The North Water offers a baptism of blood and a bearish Colin Farrell


New reports indicate that Hollywood studios and streamers are now looking for more “ambitious content,” meaning they want to show people “blue skies” as an antidote to the pandemic. It’s understandable that the public would want more to escape reality or have something to cheer up and inspire them in these trying times. But in the middle of a demanding week, at the start of a free trial subscription to AMC +, I started watching “The North Water” and quickly grabbed hold of it as just another kind of comfort food, perhaps the most unlikely beacon of life-affirming entertainment.

Written and directed by Andrew Haigh, based on a novel by Ian McGuire, “The North Water” begins with a quote from Arthur Schopenhauer, the pessimistic philosopher. “The world is hell, and men are both the tormented souls and the demons in it.”

With episode titles like “We Men, Miserable Things”, “The Devils of the Earth” and “To Live is to Suffer”, this is not, on the surface, a show that would seem uplifting. any way. Patrick Sumner, the disgraced doctor played by O’Connell, doesn’t have the same cheerful bedside manner as Ted Lasso.

For Sumner, the men of the “Volunteer” (and they are all men, there are few women on this show) are just bodies to examine. “It is not my job to judge them, to appease them or to befriend them,” he wrote in his diary. “I am a doctor … In my current state, I have very little comfort to give.”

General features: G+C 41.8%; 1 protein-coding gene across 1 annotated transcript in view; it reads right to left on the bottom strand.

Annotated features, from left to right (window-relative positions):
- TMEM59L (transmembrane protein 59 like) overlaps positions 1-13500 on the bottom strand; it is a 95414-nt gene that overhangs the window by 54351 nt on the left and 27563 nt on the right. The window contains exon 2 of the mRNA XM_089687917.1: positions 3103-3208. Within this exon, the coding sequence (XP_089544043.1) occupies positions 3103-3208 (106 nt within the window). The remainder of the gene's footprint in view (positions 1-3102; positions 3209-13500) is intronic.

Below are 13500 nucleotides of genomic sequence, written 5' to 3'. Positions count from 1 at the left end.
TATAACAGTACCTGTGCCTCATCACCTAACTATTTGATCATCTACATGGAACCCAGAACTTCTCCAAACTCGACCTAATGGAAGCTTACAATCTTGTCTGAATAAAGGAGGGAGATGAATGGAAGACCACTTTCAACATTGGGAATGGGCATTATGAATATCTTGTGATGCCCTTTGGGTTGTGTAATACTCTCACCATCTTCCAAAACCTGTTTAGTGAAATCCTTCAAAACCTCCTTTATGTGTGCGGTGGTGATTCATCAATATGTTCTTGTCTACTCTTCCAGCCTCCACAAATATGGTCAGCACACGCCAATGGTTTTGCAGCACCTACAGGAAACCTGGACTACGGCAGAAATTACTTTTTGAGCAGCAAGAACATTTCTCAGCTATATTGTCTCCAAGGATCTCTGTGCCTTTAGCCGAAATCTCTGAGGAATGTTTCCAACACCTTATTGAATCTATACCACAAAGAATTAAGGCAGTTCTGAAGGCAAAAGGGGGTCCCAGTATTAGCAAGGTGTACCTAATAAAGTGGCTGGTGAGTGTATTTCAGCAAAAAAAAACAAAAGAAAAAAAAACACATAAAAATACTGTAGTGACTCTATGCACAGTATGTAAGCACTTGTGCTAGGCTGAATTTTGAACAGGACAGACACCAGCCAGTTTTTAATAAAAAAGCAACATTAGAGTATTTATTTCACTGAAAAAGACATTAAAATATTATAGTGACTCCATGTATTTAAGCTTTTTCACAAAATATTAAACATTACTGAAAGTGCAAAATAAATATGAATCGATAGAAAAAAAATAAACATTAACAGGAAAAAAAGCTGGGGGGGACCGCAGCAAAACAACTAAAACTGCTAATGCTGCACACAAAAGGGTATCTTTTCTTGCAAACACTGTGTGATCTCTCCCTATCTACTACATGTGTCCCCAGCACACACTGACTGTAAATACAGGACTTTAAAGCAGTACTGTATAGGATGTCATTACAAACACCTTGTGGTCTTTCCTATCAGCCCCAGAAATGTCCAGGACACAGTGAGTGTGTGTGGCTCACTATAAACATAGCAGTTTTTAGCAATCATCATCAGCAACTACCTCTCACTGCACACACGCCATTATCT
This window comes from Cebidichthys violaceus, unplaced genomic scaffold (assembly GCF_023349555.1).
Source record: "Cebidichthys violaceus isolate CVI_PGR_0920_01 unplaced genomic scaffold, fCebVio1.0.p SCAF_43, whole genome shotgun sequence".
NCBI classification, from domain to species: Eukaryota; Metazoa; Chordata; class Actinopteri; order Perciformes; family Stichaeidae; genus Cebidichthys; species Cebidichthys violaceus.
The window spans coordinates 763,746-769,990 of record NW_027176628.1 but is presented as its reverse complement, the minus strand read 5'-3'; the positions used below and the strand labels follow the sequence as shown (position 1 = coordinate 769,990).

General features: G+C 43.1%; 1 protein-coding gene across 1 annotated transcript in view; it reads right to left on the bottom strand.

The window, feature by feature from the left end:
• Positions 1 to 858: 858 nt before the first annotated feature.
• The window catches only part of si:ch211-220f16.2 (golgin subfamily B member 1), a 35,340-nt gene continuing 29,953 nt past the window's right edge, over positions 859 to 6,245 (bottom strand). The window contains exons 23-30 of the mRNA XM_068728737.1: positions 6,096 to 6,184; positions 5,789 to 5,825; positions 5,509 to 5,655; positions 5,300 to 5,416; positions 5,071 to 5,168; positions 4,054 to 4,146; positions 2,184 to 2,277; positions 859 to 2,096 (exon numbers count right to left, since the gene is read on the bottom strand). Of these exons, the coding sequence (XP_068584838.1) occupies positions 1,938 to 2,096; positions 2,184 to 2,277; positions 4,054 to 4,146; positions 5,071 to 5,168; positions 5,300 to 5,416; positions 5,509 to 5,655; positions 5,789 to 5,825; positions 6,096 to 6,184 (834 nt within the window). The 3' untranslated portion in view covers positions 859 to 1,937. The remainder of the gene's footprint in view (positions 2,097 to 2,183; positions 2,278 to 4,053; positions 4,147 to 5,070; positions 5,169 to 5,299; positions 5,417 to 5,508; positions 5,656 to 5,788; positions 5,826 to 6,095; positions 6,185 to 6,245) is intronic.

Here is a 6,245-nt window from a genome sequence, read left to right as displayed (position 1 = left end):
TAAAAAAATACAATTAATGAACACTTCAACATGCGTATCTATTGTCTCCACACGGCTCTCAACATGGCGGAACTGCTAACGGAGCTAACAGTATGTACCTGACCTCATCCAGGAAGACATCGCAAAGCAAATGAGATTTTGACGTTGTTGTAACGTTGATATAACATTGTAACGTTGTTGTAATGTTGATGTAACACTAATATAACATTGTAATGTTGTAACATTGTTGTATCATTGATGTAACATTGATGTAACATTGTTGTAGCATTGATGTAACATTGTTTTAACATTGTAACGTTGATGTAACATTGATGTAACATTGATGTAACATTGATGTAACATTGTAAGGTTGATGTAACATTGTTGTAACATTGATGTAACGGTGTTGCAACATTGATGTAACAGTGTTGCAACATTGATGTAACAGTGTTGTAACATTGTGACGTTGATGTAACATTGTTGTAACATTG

The camera follows him as he floats the streets, clinically detached, numbed by his own moral failures and an indifferent world. Compare it to the bearded, beefy figure of Henry Drax, who attacks life: sending geysers of red mist, spraying himself and his comrades with whale blood. (A scene with a different animal later recalls a moment shared in Akira Kurosawa’s “The Revenant,” “The Empire Strikes Back,” and “Dersu Uzala.)

Danish actor Roland Møller impresses as a touching Otto. When Sumner meets a missionary (Peter Mullan), his other white-bearded Guardian Angel talks about converting people. “My task,” he said, “is to help them grow … To develop their soul, to make them aware of themselves.

While watching “The North Water”, I found myself doing that a bit. As unlikely as it may sound, I drew strength from this survival journey, which meets the ruthless gaze of the world, sees the caged beast within each of us, and offers a glimmer of redemption from the other side.

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